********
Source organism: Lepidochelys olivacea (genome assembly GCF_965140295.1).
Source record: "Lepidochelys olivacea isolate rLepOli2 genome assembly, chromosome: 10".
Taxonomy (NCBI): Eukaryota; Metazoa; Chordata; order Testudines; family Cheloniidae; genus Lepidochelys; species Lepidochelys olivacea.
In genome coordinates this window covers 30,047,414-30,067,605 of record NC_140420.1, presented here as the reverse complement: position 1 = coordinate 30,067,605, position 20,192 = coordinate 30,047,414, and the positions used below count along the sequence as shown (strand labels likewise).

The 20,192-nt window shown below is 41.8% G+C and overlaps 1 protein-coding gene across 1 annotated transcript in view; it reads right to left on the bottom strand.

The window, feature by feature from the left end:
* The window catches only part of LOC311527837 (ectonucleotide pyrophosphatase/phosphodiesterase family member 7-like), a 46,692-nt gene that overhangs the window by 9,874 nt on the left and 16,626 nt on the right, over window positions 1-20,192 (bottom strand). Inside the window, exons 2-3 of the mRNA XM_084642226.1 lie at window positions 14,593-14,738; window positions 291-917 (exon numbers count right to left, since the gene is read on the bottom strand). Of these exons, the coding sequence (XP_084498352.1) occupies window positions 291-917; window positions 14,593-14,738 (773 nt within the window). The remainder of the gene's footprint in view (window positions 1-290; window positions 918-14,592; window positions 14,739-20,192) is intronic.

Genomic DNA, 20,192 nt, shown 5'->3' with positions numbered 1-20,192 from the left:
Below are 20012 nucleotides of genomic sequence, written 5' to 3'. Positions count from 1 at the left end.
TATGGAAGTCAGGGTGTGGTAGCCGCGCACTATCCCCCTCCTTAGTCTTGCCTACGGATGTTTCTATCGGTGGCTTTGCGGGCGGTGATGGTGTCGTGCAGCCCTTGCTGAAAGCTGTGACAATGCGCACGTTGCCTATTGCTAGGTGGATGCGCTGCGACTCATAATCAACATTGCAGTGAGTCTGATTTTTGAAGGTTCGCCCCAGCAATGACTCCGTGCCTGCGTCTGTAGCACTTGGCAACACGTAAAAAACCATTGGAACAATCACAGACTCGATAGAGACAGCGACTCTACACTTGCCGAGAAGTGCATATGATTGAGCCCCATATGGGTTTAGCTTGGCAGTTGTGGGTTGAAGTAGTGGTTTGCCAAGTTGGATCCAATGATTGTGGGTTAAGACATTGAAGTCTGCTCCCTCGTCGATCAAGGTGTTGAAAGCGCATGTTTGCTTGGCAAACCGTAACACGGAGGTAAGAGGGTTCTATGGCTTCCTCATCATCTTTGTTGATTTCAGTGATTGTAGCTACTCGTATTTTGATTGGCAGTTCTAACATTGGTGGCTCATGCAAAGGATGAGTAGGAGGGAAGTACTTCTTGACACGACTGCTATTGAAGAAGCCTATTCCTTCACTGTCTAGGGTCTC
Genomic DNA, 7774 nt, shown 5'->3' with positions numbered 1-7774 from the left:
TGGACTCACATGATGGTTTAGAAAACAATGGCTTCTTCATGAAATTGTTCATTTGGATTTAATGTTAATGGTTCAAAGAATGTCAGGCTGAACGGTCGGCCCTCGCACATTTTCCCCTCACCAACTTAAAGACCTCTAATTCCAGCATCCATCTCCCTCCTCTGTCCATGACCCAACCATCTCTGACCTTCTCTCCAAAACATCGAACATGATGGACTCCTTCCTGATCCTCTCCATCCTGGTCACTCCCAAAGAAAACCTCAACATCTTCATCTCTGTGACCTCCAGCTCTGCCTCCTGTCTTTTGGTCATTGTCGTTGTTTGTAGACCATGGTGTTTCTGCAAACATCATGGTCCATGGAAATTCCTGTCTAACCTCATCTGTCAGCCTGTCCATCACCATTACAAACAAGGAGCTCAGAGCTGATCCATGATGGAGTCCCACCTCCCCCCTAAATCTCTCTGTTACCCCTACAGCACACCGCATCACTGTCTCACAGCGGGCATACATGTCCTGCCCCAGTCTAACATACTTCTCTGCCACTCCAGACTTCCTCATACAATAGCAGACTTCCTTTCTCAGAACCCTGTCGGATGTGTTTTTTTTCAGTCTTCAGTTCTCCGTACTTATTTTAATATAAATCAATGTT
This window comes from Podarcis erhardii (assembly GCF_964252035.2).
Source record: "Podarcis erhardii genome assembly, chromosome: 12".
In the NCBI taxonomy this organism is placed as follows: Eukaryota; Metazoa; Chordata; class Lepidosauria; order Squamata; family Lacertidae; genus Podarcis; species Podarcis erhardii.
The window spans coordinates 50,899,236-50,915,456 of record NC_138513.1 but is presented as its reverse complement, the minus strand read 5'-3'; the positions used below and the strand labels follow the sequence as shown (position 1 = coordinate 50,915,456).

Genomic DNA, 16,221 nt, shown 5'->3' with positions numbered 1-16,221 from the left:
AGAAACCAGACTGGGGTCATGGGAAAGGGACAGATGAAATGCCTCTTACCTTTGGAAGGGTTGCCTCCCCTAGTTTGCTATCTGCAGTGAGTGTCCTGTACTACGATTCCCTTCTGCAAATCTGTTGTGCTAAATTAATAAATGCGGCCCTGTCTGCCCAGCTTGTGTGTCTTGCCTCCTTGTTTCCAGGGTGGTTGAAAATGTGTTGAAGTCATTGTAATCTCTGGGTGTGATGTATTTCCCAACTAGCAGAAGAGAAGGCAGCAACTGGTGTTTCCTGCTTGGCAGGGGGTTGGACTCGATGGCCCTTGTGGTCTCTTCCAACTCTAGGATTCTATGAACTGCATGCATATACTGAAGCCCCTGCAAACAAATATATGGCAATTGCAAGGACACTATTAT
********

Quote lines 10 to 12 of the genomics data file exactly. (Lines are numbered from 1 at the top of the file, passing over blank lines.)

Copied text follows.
TATGGAAGTCAGGGTGTGGTAGCCGCGCACTATCCCCCTCCTTAGTCTTGCCTACGGATGTTTCTATCGGTGGCTTTGCGGGCGGTGATGGTGTCGTGCAGCCCTTGCTGAAAGCTGTGACAATGCGCACGTTGCCTATTGCTAGGTGGATGCGCTGCGACTCATAATCAACATTGCAGTGAGTCTGATTTTTGAAGGTTCGCCCCAGCAATGACTCCGTGCCTGCGTCTGTAGCACTTGGCAACACGTAAAAAACCATTGGAACAATCACAGACTCGATAGAGACAGCGACTCTACACTTGCCGAGAAGTGCATATGATTGAGCCCCATATGGGTTTAGCTTGGCAGTTGTGGGTTGAAGTAGTGGTTTGCCAAGTTGGATCCAATGATTGTGGGTTAAGACATTGAAGTCTGCTCCCTCGTCGATCAAGGTGTTGAAAGCGCATGTTTGCTTGGCAAACCGTAACACGGAGGTAAGAGGGTTCTATGGCTTCCTCATCATCTTTGTTGATTTCAGTGATTGTAGCTACTCGTATTTTGATTGGCAGTTCTAACATTGGTGGCTCATGCAAAGGATGAGTAGGAGGGAAGTACTTCTTGACACGACTGCTATTGAAGAAGCCTATTCCTTCACTGTCTAGGGTCTC
Genomic DNA, 7774 nt, shown 5'->3' with positions numbered 1-7774 from the left:
TGGACTCACATGATGGTTTAGAAAACAATGGCTTCTTCATGAAATTGTTCATTTGGATTTAATGTTAATGGTTCAAAGAATGTCAGGCTGAACGGTCGGCCCTCGCACATTTTCCCCTCACCAACTTAAAGACCTCTAATTCCAGCATCCATCTCCCTCCTCTGTCCATGACCCAACCATCTCTGACCTTCTCTCCAAAACATCGAACATGATGGACTCCTTCCTGATCCTCTCCATCCTGGTCACTCCCAAAGAAAACCTCAACATCTTCATCTCTGTGACCTCCAGCTCTGCCTCCTGTCTTTTGGTCATTGTCGTTGTTTGTAGACCATGGTGTTTCTGCAAACATCATGGTCCATGGAAATTCCTGTCTAACCTCATCTGTCAGCCTGTCCATCACCATTACAAACAAGGAGCTCAGAGCTGATCCATGATGGAGTCCCACCTCCCCCCTAAATCTCTCTGTTACCCCTACAGCACACCGCATCACTGTCTCACAGCGGGCATACATGTCCTGCCCCAGTCTAACATACTTCTCTGCCACTCCAGACTTCCTCATACAATAGCAGACTTCCTTTCTCAGAACCCTGTCGGATGTGTTTTTTTTCAGTCTTCAGTTCTCCGTACTTATTTTAATATAAATCAATGTT